Maxing our career is our -dharma- in this age of Kali. But at what cost- Working parents don't see enough of their children, couples barely spend time with each other, young men and women become strangers to their families and friends. And here's the irony - most of us mention our families and loved ones as the main reason for why we strive towards success, without realizing that we stand to lose them in this very quest.
So how do we strike a balance between our careers and our families.
In his first major work of non-fiction, bestselling author Ashok K. Banker goes back to Puranic sources to address this question. He writes of Ratnakaran the bandit, who made a living out of killing and looting to support his family, and his transformation into Valmiki, the sage. Using his story and contemporary stories from today, he shows us how they contain the answers to today's most pressing issue: how to prioritize, manage, and enhance our personal as well as professional lives.
Insightful, thought-provoking, and utterly inspiring, The Valmiki Syndrome is a map to the most elusive treasure of modern existence- personal fulfillment.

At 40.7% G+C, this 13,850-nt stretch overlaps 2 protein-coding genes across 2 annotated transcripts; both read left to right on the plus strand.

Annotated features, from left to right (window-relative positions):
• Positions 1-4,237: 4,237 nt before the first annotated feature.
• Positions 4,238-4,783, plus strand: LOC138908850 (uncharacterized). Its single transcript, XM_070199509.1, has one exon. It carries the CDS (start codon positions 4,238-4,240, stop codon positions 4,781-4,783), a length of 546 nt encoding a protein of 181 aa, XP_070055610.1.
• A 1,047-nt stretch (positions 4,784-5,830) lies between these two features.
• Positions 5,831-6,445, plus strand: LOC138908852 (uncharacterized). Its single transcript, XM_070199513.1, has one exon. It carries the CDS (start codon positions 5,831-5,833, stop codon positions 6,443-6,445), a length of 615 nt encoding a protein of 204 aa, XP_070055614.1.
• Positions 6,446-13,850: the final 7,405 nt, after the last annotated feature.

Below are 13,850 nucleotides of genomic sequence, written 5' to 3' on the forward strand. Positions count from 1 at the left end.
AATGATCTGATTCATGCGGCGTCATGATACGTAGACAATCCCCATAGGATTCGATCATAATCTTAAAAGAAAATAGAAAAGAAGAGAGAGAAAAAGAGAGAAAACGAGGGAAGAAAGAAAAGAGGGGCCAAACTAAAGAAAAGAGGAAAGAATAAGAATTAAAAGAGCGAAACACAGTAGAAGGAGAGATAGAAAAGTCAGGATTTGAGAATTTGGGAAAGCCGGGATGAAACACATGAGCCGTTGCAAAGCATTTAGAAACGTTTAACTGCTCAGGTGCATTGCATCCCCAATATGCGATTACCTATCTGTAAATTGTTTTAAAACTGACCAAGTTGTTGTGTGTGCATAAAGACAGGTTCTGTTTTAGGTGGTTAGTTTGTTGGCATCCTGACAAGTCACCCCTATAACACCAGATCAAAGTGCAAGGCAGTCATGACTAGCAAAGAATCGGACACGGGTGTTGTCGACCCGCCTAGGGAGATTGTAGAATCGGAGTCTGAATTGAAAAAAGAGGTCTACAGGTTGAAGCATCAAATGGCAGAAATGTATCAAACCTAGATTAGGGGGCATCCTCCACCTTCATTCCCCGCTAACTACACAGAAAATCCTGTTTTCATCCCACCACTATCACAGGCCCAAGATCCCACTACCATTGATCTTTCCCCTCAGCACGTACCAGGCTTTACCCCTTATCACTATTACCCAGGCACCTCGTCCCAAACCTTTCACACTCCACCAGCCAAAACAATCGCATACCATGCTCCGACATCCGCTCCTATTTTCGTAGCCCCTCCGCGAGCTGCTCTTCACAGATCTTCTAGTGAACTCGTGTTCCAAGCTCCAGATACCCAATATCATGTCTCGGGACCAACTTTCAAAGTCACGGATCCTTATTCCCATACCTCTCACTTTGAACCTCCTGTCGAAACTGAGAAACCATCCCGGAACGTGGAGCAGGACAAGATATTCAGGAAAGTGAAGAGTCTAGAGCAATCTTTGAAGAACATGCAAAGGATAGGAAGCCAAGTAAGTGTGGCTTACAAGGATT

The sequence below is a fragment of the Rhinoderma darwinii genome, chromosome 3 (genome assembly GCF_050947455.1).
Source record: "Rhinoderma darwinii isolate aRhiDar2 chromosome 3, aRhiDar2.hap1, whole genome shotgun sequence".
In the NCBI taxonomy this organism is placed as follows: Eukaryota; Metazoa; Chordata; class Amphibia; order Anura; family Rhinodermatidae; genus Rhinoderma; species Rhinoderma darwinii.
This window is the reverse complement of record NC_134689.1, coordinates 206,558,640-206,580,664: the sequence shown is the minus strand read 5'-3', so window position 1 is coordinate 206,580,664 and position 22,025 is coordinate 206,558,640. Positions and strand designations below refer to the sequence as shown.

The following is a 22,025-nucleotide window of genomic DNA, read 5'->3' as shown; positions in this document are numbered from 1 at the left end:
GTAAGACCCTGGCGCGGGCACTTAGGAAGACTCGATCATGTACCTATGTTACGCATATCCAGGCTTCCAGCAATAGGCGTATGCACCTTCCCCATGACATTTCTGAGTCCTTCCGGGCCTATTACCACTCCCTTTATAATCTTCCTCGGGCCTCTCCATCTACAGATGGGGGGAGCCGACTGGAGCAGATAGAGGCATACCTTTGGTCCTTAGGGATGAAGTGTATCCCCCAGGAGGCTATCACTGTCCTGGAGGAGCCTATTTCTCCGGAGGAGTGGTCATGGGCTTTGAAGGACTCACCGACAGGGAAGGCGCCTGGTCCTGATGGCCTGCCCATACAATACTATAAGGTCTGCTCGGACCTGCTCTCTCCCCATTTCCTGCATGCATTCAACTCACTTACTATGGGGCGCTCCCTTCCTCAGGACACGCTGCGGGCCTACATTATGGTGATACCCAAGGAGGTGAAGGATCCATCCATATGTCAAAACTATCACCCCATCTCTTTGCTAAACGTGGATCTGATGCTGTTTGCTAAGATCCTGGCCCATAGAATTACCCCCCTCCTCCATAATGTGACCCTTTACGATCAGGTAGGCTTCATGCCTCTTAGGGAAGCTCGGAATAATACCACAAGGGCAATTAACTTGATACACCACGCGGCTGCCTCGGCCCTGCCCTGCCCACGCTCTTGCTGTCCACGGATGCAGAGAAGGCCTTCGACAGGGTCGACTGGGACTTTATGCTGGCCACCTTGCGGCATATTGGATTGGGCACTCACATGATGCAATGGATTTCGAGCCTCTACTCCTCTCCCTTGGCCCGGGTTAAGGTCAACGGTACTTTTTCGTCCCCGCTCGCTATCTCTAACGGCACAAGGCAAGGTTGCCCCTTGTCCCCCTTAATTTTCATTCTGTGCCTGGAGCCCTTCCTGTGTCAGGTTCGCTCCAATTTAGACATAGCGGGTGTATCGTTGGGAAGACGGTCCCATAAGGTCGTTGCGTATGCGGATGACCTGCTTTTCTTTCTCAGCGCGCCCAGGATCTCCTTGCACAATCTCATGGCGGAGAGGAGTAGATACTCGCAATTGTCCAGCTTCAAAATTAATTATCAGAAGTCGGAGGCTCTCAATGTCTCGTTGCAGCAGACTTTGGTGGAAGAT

Guanxi the Art of Relationships: Microsoft, China, And Bill Gates's Plan to Win the Road Ahead by Robert Buderi Guanxi (gwan-shee), the Chinese term for mutually beneficial relationships essential to success in the Middle Kingdom, tells the story of the juggernaut research lab that underpins Microsoft's relationship building in China. Unfurled through a gripping narrative that moves between Beijing and Microsoft headquarters in Redmond, Washington, it follows the lab's emergence as a mecca for Chinese computer-science talent -- a place where 10,000 rsums arrive in a month, written exams are farmed out to eleven cities to screen applicants, and interns sleep on cots next to their cubicles. So far, the company has invested well over $100 million and hired more than 400 of China's best and brightest to turn the outpost into an important window on the future of computing and a training ground to uplift the state of Chinese computer science -- creating dramatic payoffs for both Microsoft and its host country that are helping the company overcome many of the challenges of China.